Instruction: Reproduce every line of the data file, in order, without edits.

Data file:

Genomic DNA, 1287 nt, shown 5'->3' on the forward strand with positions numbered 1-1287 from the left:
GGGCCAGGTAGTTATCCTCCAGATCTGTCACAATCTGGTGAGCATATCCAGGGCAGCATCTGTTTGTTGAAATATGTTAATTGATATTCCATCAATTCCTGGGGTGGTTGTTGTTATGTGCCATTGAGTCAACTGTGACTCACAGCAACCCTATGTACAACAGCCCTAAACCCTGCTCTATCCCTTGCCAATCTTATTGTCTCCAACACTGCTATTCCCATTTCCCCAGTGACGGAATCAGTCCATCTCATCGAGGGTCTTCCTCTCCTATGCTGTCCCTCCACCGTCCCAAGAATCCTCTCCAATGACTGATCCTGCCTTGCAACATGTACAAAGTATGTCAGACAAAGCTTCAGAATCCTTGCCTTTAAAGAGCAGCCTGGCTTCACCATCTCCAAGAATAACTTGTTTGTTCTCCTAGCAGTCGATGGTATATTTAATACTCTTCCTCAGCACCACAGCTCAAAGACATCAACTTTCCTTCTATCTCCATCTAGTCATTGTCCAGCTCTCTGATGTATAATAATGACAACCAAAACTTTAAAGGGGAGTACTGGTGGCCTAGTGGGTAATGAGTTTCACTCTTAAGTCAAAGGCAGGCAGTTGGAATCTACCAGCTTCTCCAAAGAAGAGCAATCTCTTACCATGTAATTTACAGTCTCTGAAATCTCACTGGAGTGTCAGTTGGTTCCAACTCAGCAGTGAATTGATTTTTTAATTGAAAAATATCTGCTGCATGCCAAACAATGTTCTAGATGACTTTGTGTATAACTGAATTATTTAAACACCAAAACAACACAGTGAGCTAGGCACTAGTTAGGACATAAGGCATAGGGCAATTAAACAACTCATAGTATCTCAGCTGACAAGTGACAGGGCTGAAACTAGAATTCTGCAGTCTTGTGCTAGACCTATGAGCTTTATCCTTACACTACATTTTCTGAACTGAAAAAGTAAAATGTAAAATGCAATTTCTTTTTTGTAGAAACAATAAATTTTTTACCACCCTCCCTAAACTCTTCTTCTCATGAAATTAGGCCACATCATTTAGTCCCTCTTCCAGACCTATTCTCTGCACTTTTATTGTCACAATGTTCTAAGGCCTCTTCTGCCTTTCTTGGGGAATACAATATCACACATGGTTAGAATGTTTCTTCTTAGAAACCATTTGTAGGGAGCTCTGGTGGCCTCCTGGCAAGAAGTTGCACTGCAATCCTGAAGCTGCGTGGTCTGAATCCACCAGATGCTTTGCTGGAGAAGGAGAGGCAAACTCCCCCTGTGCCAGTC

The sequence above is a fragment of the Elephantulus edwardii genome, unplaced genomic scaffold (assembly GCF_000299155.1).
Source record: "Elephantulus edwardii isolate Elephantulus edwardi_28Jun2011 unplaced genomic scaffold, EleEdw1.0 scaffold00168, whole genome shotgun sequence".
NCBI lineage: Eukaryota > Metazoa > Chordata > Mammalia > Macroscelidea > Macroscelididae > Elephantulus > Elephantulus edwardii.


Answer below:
Genomic DNA, 1287 nt, shown 5'->3' on the forward strand with positions numbered 1-1287 from the left:
GGGCCAGGTAGTTATCCTCCAGATCTGTCACAATCTGGTGAGCATATCCAGGGCAGCATCTGTTTGTTGAAATATGTTAATTGATATTCCATCAATTCCTGGGGTGGTTGTTGTTATGTGCCATTGAGTCAACTGTGACTCACAGCAACCCTATGTACAACAGCCCTAAACCCTGCTCTATCCCTTGCCAATCTTATTGTCTCCAACACTGCTATTCCCATTTCCCCAGTGACGGAATCAGTCCATCTCATCGAGGGTCTTCCTCTCCTATGCTGTCCCTCCACCGTCCCAAGAATCCTCTCCAATGACTGATCCTGCCTTGCAACATGTACAAAGTATGTCAGACAAAGCTTCAGAATCCTTGCCTTTAAAGAGCAGCCTGGCTTCACCATCTCCAAGAATAACTTGTTTGTTCTCCTAGCAGTCGATGGTATATTTAATACTCTTCCTCAGCACCACAGCTCAAAGACATCAACTTTCCTTCTATCTCCATCTAGTCATTGTCCAGCTCTCTGATGTATAATAATGACAACCAAAACTTTAAAGGGGAGTACTGGTGGCCTAGTGGGTAATGAGTTTCACTCTTAAGTCAAAGGCAGGCAGTTGGAATCTACCAGCTTCTCCAAAGAAGAGCAATCTCTTACCATGTAATTTACAGTCTCTGAAATCTCACTGGAGTGTCAGTTGGTTCCAACTCAGCAGTGAATTGATTTTTTAATTGAAAAATATCTGCTGCATGCCAAACAATGTTCTAGATGACTTTGTGTATAACTGAATTATTTAAACACCAAAACAACACAGTGAGCTAGGCACTAGTTAGGACATAAGGCATAGGGCAATTAAACAACTCATAGTATCTCAGCTGACAAGTGACAGGGCTGAAACTAGAATTCTGCAGTCTTGTGCTAGACCTATGAGCTTTATCCTTACACTACATTTTCTGAACTGAAAAAGTAAAATGTAAAATGCAATTTCTTTTTTGTAGAAACAATAAATTTTTTACCACCCTCCCTAAACTCTTCTTCTCATGAAATTAGGCCACATCATTTAGTCCCTCTTCCAGACCTATTCTCTGCACTTTTATTGTCACAATGTTCTAAGGCCTCTTCTGCCTTTCTTGGGGAATACAATATCACACATGGTTAGAATGTTTCTTCTTAGAAACCATTTGTAGGGAGCTCTGGTGGCCTCCTGGCAAGAAGTTGCACTGCAATCCTGAAGCTGCGTGGTCTGAATCCACCAGATGCTTTGCTGGAGAAGGAGAGGCAAACTCCCCCTGTGCCAGTC

The sequence above is a fragment of the Elephantulus edwardii genome, unplaced genomic scaffold (assembly GCF_000299155.1).
Source record: "Elephantulus edwardii isolate Elephantulus edwardi_28Jun2011 unplaced genomic scaffold, EleEdw1.0 scaffold00168, whole genome shotgun sequence".
NCBI lineage: Eukaryota > Metazoa > Chordata > Mammalia > Macroscelidea > Macroscelididae > Elephantulus > Elephantulus edwardii.